Ring Them Bells

On our front door, we’ve hung a string of bells. I ring them every time I take the dog out. The idea is that the dog will learn to ring them too, whenever he needs to go. This was not my idea exactly, though I would love to claim it. The bells are designed for this. Routine conditioning through free associations. The formula behind everything from great art to good manners. So now, it sounds like Christmas morning every time we go out the front door. I feel festive, like a child, full of a loopy anticipation. Out into the open spaces and the freedom limited only by stride and the length of the leash.

I can tell you, the bells work. Every morning after breakfast, Prince runs to the front door, and he rings them. Then he turns to me and waits, expecting one thing to follow from another. He doesn’t know the world is full of plans he doesn’t understand, with lives and concerns larger than his. In that sense, it is a spare and unforgiving reflection both ourchildren and our pets hold up to us in the mirror of their innocence. But because his day revolves around mine like the moon, sometimes invisible, sometimes shining, the grace of that innocence is that my days may start with this small gesture of generosity now. I take up the leash, we ring the bells, and we go.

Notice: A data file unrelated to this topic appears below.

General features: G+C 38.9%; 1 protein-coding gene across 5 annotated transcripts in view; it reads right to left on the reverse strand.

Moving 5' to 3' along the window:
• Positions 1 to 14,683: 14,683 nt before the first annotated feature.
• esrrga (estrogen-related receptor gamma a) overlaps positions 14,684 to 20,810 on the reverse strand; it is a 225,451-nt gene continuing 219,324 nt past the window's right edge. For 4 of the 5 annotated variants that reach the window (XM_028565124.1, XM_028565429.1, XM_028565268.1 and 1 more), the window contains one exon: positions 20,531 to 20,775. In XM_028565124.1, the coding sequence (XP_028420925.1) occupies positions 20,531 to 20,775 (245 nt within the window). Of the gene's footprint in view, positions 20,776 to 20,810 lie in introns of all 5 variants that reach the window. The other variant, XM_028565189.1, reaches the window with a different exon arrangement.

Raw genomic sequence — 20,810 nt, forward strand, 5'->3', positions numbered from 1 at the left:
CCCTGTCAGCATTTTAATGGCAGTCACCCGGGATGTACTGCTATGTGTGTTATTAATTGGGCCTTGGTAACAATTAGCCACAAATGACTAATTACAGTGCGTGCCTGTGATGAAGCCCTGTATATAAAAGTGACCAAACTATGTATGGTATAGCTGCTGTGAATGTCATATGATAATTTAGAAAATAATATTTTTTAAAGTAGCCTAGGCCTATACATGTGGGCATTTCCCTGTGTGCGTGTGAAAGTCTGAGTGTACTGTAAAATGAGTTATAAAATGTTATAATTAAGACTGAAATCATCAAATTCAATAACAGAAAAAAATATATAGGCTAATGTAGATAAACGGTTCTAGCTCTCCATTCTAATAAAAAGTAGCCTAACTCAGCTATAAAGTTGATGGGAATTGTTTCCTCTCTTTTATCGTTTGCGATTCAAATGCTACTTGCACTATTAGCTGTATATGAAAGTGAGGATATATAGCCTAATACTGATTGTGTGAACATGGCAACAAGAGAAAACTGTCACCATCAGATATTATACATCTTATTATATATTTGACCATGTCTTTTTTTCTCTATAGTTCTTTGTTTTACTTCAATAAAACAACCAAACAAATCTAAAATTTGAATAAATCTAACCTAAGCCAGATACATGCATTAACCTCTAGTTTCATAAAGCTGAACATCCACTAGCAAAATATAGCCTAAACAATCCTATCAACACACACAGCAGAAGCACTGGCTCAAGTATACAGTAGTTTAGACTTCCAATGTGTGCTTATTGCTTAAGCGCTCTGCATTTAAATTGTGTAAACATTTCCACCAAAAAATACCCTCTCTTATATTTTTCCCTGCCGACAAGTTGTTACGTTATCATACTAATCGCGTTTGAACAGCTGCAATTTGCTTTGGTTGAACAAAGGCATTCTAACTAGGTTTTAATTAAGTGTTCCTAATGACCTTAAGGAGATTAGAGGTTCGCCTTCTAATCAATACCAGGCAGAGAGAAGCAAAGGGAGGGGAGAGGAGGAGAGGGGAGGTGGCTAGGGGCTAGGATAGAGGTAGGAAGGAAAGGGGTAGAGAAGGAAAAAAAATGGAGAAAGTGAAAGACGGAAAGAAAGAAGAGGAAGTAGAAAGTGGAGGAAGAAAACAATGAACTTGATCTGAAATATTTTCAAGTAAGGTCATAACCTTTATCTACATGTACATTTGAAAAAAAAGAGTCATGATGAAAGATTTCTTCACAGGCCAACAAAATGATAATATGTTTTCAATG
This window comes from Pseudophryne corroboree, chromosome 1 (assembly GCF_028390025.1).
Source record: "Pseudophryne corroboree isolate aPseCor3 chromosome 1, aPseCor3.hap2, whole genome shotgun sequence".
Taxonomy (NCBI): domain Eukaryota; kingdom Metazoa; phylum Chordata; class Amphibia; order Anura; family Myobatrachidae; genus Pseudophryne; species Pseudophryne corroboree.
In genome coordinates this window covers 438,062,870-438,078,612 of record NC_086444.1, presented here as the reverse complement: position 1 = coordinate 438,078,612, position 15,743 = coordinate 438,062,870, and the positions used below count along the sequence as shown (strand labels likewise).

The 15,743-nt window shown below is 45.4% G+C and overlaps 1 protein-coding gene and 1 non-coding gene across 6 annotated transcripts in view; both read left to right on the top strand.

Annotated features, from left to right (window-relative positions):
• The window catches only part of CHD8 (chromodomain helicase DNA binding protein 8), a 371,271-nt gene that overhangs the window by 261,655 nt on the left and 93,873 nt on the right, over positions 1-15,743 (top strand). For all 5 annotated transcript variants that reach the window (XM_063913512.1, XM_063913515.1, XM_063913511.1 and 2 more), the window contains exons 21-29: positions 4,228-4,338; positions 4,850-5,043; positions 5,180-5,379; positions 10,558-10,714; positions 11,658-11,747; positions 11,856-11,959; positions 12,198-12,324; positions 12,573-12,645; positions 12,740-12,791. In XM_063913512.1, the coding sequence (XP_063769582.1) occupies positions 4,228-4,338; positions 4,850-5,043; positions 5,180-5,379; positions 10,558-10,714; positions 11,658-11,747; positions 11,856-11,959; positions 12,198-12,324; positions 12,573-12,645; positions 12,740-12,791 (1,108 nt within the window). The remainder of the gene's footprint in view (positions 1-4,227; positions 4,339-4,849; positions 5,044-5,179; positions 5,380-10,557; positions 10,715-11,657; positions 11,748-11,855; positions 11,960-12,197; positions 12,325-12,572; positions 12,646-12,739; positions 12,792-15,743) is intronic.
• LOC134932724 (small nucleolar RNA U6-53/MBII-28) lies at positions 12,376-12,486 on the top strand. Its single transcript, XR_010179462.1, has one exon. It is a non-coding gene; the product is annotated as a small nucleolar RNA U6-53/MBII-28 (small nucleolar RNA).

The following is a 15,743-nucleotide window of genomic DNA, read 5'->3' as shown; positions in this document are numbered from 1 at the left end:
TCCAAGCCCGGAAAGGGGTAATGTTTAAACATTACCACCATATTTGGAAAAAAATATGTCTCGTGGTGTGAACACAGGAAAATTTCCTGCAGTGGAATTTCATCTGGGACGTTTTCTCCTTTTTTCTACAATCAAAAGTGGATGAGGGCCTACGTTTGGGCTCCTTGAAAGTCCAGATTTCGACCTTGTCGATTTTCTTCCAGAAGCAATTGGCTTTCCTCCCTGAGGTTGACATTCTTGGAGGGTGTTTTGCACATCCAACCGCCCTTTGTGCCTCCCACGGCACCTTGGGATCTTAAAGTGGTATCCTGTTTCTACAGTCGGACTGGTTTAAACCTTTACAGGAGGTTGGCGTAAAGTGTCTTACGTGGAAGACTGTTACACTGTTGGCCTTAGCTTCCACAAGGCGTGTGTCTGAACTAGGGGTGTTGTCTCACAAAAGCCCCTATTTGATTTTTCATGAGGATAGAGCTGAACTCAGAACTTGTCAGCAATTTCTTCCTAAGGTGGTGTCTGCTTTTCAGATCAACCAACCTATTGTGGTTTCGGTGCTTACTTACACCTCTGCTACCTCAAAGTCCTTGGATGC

About Charles Oberkehr

I am the pastor of Epiphany Lutheran Church of Mount Vernon, an ELCA congregation of the Metropolitan Washington DC Synod.
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